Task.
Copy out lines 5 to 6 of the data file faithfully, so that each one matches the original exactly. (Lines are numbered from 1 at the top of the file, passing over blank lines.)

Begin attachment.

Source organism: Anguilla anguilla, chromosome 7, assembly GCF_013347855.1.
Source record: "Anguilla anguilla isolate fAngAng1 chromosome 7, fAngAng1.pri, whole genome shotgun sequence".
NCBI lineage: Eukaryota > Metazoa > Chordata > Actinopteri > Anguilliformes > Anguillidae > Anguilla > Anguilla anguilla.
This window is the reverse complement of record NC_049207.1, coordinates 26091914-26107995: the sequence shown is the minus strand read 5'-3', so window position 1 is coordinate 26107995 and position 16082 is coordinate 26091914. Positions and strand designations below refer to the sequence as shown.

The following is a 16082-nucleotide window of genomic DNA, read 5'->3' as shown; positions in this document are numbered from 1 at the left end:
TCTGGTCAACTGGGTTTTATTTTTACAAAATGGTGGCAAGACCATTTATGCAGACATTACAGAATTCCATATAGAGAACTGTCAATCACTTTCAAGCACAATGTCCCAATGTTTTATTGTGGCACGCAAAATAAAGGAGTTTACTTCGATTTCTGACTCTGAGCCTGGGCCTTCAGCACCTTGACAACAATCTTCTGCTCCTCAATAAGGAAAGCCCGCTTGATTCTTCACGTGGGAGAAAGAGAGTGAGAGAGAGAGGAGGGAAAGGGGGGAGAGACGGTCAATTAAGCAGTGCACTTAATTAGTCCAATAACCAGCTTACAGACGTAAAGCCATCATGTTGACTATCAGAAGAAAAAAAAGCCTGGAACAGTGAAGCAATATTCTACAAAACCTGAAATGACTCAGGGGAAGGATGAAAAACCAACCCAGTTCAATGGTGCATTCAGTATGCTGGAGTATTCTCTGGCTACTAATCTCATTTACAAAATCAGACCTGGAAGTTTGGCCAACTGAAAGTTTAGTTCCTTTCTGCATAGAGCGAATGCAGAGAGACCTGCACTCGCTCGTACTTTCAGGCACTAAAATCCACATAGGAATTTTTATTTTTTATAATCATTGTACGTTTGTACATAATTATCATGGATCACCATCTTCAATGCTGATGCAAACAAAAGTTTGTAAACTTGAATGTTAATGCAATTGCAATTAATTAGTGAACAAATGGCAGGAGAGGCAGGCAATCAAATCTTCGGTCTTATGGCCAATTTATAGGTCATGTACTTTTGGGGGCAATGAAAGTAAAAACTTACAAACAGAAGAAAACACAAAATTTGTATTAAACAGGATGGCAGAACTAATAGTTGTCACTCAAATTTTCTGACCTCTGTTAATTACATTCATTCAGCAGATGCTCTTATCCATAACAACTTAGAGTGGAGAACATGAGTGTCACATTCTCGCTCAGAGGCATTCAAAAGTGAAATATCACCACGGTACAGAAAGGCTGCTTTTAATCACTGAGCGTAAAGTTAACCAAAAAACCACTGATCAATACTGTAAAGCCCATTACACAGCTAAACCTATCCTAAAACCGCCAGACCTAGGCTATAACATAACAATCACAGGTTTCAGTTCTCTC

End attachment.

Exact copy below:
The following is a 16082-nucleotide window of genomic DNA, read 5'->3' as shown; positions in this document are numbered from 1 at the left end:
TCTGGTCAACTGGGTTTTATTTTTACAAAATGGTGGCAAGACCATTTATGCAGACATTACAGAATTCCATATAGAGAACTGTCAATCACTTTCAAGCACAATGTCCCAATGTTTTATTGTGGCACGCAAAATAAAGGAGTTTACTTCGATTTCTGACTCTGAGCCTGGGCCTTCAGCACCTTGACAACAATCTTCTGCTCCTCAATAAGGAAAGCCCGCTTGATTCTTCACGTGGGAGAAAGAGAGTGAGAGAGAGAGGAGGGAAAGGGGGGAGAGACGGTCAATTAAGCAGTGCACTTAATTAGTCCAATAACCAGCTTACAGACGTAAAGCCATCATGTTGACTATCAGAAGAAAAAAAAGCCTGGAACAGTGAAGCAATATTCTACAAAACCTGAAATGACTCAGGGGAAGGATGAAAAACCAACCCAGTTCAATGGTGCATTCAGTATGCTGGAGTATTCTCTGGCTACTAATCTCATTTACAAAATCAGACCTGGAAGTTTGGCCAACTGAAAGTTTAGTTCCTTTCTGCATAGAGCGAATGCAGAGAGACCTGCACTCGCTCGTACTTTCAGGCACTAAAATCCACATAGGAATTTTTATTTTTTATAATCATTGTACGTTTGTACATAATTATCATGGATCACCATCTTCAATGCTGATGCAAACAAAAGTTTGTAAACTTGAATGTTAATGCAATTGCAATTAATTAGTGAACAAATGGCAGGAGAGGCAGGCAATCAAATCTTCGGTCTTATGGCCAATTTATAGGTCATGTACTTTTGGGGGCAATGAAAGTAAAAACTTACAAACAGAAGAAAACACAAAATTTGTATTAAACAGGATGGCAGAACTAATAGTTGTCACTCAAATTTTCTGACCTCTGTTAATTACATTCATTCAGCAGATGCTCTTATCCATAACAACTTAGAGTGGAGAACATGAGTGTCACATTCTCGCTCAGAGGCATTCAAAAGTGAAATATCACCACGGTACAGAAAGGCTGCTTTTAATCACTGAGCGTAAAGTTAACCAAAAAACCACTGATCAATACTGTAAAGCCCATTACACAGCTAAACCTATCCTAAAACCGCCAGACCTAGGCTATAACATAACAATCACAGGTTTCAGTTCTCTC